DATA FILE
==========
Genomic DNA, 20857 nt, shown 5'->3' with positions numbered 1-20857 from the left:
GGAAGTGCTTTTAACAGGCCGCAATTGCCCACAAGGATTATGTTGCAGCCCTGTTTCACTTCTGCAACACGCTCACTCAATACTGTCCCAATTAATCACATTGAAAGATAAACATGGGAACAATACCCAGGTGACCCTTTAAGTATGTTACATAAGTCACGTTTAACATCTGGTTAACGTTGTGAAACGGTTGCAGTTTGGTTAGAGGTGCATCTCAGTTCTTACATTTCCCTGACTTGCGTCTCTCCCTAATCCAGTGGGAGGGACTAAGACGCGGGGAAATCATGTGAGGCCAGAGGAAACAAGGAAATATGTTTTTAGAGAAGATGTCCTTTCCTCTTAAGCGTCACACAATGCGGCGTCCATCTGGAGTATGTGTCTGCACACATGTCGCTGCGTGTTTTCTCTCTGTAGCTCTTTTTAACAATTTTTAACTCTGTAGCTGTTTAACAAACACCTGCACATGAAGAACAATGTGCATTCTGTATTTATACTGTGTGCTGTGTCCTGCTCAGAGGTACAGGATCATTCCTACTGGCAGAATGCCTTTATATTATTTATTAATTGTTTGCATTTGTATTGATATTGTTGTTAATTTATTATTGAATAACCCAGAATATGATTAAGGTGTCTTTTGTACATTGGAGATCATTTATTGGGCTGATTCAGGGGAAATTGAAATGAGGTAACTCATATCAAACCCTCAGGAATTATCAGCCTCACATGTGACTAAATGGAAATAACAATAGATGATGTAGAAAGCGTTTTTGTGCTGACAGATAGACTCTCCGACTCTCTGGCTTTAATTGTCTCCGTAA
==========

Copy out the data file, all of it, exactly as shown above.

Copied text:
Genomic DNA, 20857 nt, shown 5'->3' with positions numbered 1-20857 from the left:
GGAAGTGCTTTTAACAGGCCGCAATTGCCCACAAGGATTATGTTGCAGCCCTGTTTCACTTCTGCAACACGCTCACTCAATACTGTCCCAATTAATCACATTGAAAGATAAACATGGGAACAATACCCAGGTGACCCTTTAAGTATGTTACATAAGTCACGTTTAACATCTGGTTAACGTTGTGAAACGGTTGCAGTTTGGTTAGAGGTGCATCTCAGTTCTTACATTTCCCTGACTTGCGTCTCTCCCTAATCCAGTGGGAGGGACTAAGACGCGGGGAAATCATGTGAGGCCAGAGGAAACAAGGAAATATGTTTTTAGAGAAGATGTCCTTTCCTCTTAAGCGTCACACAATGCGGCGTCCATCTGGAGTATGTGTCTGCACACATGTCGCTGCGTGTTTTCTCTCTGTAGCTCTTTTTAACAATTTTTAACTCTGTAGCTGTTTAACAAACACCTGCACATGAAGAACAATGTGCATTCTGTATTTATACTGTGTGCTGTGTCCTGCTCAGAGGTACAGGATCATTCCTACTGGCAGAATGCCTTTATATTATTTATTAATTGTTTGCATTTGTATTGATATTGTTGTTAATTTATTATTGAATAACCCAGAATATGATTAAGGTGTCTTTTGTACATTGGAGATCATTTATTGGGCTGATTCAGGGGAAATTGAAATGAGGTAACTCATATCAAACCCTCAGGAATTATCAGCCTCACATGTGACTAAATGGAAATAACAATAGATGATGTAGAAAGCGTTTTTGTGCTGACAGATAGACTCTCCGACTCTCTGGCTTTAATTGTCTCCGTAA